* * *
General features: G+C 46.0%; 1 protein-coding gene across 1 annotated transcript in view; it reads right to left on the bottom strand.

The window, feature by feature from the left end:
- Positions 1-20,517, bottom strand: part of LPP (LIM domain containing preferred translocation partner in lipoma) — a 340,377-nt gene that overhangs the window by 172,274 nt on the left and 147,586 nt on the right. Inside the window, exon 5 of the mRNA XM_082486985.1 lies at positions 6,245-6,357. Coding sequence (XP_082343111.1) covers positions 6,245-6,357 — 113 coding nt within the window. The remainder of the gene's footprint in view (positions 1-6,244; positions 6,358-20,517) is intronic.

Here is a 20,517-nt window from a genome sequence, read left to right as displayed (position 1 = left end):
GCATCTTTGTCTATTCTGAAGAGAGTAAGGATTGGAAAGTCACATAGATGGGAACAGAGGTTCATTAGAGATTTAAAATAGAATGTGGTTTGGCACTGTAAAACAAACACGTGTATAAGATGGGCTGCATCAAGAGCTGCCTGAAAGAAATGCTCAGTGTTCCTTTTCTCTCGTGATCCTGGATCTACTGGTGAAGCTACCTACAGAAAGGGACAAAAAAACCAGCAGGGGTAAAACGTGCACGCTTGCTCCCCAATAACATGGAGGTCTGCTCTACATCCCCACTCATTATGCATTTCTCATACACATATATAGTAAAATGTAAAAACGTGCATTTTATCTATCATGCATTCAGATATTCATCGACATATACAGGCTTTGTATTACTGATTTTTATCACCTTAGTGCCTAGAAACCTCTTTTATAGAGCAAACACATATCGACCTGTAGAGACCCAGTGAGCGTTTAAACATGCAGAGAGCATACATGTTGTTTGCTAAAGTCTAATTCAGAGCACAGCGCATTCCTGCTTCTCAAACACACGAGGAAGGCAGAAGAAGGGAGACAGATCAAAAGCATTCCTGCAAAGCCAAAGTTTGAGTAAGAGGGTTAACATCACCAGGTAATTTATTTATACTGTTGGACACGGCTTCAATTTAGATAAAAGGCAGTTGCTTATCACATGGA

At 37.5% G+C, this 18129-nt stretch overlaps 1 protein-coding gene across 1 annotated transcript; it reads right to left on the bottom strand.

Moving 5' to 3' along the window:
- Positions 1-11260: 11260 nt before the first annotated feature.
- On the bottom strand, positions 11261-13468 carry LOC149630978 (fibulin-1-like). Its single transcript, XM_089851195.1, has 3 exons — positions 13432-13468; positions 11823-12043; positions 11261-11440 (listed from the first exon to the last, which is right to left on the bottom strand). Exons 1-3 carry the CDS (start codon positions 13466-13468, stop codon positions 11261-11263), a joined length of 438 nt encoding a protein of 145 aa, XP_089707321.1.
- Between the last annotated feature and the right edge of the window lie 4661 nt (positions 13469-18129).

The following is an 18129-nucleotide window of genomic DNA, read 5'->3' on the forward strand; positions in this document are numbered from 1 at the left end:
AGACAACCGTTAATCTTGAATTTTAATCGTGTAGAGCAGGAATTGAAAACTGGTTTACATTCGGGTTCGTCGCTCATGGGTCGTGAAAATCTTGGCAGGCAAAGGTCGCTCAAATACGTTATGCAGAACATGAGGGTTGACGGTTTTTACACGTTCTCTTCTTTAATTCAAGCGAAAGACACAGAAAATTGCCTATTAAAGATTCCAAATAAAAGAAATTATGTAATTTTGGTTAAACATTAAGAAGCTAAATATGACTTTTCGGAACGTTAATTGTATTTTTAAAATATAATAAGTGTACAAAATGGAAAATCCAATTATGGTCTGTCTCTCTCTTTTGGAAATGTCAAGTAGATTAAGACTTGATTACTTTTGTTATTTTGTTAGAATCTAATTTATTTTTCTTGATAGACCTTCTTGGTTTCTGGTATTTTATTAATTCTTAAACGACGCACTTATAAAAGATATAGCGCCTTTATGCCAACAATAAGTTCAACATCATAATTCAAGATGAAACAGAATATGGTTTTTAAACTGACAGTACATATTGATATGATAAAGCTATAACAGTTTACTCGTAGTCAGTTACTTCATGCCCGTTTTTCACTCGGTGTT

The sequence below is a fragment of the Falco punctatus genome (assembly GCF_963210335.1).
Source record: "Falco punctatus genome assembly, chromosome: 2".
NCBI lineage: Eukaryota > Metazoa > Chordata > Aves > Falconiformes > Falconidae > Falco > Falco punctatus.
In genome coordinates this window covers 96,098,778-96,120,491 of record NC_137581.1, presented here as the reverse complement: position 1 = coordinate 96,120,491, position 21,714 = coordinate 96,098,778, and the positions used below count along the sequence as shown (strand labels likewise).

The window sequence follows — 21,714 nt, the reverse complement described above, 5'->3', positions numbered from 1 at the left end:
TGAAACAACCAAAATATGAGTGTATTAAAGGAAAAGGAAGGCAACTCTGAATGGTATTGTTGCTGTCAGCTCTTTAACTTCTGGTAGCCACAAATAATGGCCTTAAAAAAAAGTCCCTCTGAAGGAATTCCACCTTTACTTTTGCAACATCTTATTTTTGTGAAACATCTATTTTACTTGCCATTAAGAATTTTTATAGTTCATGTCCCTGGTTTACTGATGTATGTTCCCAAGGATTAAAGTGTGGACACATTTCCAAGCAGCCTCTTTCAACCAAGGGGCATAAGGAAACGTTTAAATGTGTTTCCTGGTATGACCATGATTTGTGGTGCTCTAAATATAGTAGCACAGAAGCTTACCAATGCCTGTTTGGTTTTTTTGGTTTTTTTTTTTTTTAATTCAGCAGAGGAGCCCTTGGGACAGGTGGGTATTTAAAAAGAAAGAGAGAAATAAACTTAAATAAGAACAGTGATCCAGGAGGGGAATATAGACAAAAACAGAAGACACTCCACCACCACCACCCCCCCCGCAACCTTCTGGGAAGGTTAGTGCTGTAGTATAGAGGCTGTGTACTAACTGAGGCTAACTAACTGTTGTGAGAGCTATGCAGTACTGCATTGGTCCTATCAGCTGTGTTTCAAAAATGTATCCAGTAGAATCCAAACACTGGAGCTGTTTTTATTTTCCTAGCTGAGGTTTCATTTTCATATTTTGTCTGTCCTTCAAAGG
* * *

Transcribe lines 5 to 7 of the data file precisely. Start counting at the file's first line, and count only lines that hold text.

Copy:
GCATCTTTGTCTATTCTGAAGAGAGTAAGGATTGGAAAGTCACATAGATGGGAACAGAGGTTCATTAGAGATTTAAAATAGAATGTGGTTTGGCACTGTAAAACAAACACGTGTATAAGATGGGCTGCATCAAGAGCTGCCTGAAAGAAATGCTCAGTGTTCCTTTTCTCTCGTGATCCTGGATCTACTGGTGAAGCTACCTACAGAAAGGGACAAAAAAACCAGCAGGGGTAAAACGTGCACGCTTGCTCCCCAATAACATGGAGGTCTGCTCTACATCCCCACTCATTATGCATTTCTCATACACATATATAGTAAAATGTAAAAACGTGCATTTTATCTATCATGCATTCAGATATTCATCGACATATACAGGCTTTGTATTACTGATTTTTATCACCTTAGTGCCTAGAAACCTCTTTTATAGAGCAAACACATATCGACCTGTAGAGACCCAGTGAGCGTTTAAACATGCAGAGAGCATACATGTTGTTTGCTAAAGTCTAATTCAGAGCACAGCGCATTCCTGCTTCTCAAACACACGAGGAAGGCAGAAGAAGGGAGACAGATCAAAAGCATTCCTGCAAAGCCAAAGTTTGAGTAAGAGGGTTAACATCACCAGGTAATTTATTTATACTGTTGGACACGGCTTCAATTTAGATAAAAGGCAGTTGCTTATCACATGGA

At 37.5% G+C, this 18129-nt stretch overlaps 1 protein-coding gene across 1 annotated transcript; it reads right to left on the bottom strand.

Moving 5' to 3' along the window: